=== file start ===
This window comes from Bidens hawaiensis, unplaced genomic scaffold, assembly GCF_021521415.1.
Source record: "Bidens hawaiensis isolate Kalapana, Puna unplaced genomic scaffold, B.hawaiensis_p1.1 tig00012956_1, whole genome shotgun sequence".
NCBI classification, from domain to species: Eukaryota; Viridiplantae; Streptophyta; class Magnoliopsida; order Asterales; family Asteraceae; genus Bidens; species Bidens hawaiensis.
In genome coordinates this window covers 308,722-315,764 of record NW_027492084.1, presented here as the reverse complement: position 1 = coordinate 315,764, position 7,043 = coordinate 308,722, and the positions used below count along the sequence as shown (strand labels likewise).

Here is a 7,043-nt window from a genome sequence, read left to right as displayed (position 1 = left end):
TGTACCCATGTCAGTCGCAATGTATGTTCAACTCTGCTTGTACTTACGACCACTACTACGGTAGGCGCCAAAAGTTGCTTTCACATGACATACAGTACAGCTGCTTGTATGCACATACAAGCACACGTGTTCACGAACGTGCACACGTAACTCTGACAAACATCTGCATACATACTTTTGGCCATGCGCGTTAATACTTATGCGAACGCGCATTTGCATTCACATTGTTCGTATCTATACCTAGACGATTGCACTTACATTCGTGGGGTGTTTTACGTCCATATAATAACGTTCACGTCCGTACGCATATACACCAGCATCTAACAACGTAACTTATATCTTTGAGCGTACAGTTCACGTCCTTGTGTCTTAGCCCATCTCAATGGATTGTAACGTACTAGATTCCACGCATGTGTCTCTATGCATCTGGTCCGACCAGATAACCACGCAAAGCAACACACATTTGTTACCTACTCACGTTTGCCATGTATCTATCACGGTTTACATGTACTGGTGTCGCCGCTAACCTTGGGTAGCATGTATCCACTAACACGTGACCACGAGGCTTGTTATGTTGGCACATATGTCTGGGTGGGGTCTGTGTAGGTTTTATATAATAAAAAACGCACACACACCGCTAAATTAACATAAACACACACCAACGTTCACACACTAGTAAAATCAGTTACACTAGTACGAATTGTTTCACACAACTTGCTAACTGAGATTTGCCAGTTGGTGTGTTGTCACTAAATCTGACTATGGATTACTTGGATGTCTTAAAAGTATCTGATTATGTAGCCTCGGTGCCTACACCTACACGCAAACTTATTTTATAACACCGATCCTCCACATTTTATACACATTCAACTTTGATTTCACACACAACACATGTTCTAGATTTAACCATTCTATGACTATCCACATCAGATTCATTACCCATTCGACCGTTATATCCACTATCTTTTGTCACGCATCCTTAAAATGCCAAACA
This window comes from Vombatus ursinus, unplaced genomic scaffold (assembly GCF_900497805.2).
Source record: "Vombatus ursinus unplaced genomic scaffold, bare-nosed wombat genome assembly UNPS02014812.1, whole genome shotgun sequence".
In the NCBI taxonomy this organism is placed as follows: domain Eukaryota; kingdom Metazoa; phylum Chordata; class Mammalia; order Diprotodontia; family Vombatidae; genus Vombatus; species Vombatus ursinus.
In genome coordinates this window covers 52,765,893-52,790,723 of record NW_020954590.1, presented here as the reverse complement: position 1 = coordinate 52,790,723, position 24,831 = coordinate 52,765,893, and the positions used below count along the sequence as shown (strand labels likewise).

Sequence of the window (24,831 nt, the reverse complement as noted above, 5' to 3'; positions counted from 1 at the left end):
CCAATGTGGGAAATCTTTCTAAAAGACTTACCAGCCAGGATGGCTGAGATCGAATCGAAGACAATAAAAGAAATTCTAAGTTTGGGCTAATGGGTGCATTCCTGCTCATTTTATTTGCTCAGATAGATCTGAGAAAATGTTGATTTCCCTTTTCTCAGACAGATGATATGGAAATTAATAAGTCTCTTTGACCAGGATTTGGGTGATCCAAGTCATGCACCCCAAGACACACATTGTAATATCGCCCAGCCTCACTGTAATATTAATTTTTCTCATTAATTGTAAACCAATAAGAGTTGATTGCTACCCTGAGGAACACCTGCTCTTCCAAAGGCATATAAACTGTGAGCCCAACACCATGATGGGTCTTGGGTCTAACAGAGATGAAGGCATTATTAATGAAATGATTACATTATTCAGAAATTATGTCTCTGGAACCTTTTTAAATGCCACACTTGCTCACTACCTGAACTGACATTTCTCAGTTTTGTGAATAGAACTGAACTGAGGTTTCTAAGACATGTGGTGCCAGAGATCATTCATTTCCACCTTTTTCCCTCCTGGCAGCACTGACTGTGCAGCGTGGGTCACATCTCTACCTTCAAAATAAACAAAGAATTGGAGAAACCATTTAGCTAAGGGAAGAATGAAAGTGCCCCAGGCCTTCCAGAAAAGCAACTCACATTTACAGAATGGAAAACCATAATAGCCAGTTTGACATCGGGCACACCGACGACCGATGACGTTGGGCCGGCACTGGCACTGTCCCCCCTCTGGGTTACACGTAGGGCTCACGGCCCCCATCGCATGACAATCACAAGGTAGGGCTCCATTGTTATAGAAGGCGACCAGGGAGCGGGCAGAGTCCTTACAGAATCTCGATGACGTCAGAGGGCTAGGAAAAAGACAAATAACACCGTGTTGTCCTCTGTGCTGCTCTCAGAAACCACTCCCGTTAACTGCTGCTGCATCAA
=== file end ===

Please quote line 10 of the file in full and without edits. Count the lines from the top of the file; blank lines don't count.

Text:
In genome coordinates this window covers 52,765,893-52,790,723 of record NW_020954590.1, presented here as the reverse complement: position 1 = coordinate 52,790,723, position 24,831 = coordinate 52,765,893, and the positions used below count along the sequence as shown (strand labels likewise).